relief would be speedy. These have been paraphrased into "Hold the Fort, for I am coming," which, set to an inspiring air, caught the ear of the country, and is still in active service.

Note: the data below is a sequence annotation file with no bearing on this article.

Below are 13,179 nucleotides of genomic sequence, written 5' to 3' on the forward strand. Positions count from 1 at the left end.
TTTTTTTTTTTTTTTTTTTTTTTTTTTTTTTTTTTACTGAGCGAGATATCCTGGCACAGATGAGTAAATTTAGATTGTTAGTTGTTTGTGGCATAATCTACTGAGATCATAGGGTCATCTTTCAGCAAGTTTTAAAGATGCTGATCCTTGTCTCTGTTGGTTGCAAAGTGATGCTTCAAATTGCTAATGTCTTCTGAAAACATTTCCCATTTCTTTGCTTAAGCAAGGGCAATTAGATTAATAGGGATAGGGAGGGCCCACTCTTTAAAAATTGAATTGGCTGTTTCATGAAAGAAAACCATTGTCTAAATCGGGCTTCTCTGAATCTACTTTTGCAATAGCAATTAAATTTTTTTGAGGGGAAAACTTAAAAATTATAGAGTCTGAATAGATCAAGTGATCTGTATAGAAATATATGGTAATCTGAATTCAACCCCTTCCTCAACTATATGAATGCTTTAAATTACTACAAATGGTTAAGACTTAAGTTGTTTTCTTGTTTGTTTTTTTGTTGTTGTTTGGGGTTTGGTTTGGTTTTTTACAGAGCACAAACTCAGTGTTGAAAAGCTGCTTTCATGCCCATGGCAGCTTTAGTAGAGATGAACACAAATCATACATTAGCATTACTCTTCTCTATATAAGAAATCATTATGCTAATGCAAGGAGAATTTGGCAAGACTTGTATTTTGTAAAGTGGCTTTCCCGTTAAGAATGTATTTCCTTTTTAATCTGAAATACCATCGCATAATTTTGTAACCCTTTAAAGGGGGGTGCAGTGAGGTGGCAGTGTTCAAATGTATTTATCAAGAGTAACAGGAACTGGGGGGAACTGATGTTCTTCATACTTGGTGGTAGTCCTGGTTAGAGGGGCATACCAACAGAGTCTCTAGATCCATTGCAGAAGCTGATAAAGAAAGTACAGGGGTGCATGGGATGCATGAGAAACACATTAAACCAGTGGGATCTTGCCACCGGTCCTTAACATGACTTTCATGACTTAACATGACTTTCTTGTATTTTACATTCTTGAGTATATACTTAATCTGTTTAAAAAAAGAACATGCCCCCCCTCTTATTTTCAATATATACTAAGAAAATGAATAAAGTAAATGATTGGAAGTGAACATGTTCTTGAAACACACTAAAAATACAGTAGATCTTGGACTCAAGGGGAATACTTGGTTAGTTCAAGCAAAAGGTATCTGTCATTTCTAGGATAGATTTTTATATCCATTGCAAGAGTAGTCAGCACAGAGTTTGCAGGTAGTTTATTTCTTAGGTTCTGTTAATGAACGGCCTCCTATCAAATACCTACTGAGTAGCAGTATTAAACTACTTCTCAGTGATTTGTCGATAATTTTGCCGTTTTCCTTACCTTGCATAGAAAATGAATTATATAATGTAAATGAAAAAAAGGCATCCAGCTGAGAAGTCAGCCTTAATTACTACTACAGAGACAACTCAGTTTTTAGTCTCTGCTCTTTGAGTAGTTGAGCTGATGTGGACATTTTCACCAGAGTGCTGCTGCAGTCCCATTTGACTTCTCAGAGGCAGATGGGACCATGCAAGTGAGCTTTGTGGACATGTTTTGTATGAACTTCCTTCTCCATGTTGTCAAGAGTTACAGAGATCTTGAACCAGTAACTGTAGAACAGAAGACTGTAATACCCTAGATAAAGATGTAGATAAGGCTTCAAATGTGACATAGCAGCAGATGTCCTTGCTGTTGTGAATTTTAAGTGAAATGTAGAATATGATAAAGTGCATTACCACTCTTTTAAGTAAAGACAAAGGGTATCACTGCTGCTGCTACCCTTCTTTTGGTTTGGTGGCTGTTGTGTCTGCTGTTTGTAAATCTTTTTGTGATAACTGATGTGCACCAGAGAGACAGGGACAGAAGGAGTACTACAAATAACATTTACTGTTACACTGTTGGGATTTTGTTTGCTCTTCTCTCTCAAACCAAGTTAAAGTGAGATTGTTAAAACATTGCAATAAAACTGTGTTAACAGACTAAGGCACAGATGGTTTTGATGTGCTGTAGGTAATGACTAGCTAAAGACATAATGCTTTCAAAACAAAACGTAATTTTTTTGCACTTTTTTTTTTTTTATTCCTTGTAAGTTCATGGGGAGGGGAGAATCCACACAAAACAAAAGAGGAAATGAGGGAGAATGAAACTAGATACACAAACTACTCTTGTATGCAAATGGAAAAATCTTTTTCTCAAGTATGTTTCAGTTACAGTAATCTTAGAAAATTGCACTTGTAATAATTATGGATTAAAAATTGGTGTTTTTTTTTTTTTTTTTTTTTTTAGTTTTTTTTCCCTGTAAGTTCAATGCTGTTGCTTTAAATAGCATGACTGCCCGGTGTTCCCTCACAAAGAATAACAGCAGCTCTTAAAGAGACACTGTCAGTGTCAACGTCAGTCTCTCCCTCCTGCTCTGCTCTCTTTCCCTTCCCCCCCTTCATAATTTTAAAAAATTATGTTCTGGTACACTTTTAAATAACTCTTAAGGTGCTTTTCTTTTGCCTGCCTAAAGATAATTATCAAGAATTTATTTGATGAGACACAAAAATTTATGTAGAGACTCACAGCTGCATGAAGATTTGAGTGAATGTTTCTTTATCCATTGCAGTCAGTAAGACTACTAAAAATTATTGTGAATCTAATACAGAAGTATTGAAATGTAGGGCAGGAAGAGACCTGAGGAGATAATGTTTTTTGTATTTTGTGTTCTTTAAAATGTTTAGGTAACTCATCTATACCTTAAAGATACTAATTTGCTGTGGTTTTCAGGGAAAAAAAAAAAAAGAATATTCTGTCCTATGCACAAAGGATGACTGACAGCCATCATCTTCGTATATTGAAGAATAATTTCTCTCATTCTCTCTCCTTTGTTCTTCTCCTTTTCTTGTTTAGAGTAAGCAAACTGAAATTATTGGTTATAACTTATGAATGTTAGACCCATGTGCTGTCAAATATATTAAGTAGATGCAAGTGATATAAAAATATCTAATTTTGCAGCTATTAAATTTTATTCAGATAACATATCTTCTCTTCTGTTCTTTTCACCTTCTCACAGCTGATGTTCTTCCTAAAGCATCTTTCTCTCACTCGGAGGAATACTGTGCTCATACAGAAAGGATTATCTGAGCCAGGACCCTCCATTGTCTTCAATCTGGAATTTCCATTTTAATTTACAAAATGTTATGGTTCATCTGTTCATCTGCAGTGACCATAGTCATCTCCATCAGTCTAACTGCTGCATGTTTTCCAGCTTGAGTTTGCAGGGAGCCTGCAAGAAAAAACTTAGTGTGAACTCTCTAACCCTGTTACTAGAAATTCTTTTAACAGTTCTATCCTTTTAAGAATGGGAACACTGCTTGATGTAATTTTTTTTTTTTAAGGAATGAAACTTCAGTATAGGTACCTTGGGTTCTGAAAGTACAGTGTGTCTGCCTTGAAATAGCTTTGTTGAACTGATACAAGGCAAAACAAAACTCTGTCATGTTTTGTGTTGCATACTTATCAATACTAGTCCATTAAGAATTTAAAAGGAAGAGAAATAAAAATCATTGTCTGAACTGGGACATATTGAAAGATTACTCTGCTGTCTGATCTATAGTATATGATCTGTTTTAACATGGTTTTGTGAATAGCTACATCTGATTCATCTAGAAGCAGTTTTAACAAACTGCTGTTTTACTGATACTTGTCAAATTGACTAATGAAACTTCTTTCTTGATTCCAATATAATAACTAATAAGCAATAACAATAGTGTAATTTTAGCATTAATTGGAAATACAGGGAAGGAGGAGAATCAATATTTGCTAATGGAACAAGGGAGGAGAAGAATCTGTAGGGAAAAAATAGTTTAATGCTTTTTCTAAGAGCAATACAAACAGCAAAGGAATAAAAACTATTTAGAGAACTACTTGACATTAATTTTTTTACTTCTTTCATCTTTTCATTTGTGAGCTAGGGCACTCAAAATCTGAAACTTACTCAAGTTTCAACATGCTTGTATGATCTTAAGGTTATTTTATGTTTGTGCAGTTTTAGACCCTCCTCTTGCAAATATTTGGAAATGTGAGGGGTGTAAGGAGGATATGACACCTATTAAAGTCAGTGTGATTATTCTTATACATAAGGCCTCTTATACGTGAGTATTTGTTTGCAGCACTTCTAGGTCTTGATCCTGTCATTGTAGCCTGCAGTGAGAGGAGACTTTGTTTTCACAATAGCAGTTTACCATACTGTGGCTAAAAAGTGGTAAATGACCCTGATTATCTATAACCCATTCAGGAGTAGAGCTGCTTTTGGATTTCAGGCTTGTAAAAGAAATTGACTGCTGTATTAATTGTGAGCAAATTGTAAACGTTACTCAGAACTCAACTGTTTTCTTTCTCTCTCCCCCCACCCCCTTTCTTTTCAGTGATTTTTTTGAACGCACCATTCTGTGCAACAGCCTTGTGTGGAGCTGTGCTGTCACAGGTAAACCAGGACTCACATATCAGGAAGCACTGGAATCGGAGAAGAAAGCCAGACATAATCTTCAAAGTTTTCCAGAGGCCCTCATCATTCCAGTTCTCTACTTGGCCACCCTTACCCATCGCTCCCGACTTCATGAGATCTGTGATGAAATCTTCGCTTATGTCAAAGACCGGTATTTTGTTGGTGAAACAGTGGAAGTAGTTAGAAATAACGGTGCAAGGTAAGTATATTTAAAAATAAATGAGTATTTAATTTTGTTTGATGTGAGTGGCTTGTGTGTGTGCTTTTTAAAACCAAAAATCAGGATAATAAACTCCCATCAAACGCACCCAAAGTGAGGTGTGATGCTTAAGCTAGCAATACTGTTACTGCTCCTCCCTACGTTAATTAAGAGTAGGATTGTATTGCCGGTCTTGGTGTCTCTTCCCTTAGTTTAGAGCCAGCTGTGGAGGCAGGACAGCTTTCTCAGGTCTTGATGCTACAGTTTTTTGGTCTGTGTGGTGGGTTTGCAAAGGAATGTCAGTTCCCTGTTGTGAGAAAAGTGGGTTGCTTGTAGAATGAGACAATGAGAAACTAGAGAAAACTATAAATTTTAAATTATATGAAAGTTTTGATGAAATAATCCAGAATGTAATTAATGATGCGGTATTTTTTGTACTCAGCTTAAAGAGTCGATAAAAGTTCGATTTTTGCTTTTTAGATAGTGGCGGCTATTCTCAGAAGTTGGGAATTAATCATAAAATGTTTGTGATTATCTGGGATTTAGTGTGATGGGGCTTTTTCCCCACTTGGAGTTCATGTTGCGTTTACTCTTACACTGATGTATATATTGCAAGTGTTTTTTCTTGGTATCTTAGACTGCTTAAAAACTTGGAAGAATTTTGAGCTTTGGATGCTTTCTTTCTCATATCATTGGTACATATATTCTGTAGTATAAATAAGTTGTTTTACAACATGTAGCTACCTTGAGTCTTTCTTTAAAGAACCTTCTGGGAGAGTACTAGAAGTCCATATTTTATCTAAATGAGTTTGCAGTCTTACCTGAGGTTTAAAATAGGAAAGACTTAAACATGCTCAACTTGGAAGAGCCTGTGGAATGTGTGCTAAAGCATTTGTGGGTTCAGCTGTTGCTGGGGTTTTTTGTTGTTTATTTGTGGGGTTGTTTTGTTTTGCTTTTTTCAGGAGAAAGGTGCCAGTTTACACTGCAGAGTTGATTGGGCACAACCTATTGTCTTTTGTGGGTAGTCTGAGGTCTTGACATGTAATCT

Sherman crossed the Chattahooche October 3rd and 4th, and finding his wires cut North of Marietta, signaled to the station on Kenesaw and thence to Allatoona, over the heads of the enemy, a dispatch to be telegraphed to Corse at Rome to move at once with all speed and with his entire command to the relief of Allatoona. Sherman himself reached Kenesaw early on the morning of the 5th, and from the summit, to use his own language, "had a superb view of the vast panorama to the North and West. To the Southwest, about Dallas and Lost Mountain, could be seen the smoke of camp fires indicating the presence of a large force of the enemy, and the whole line of railroad from Big Shanty up to Allatoona (full fifteen miles), was plainly marked by the fires of the burning railroad. We could plainly see the smoke of battle about Alla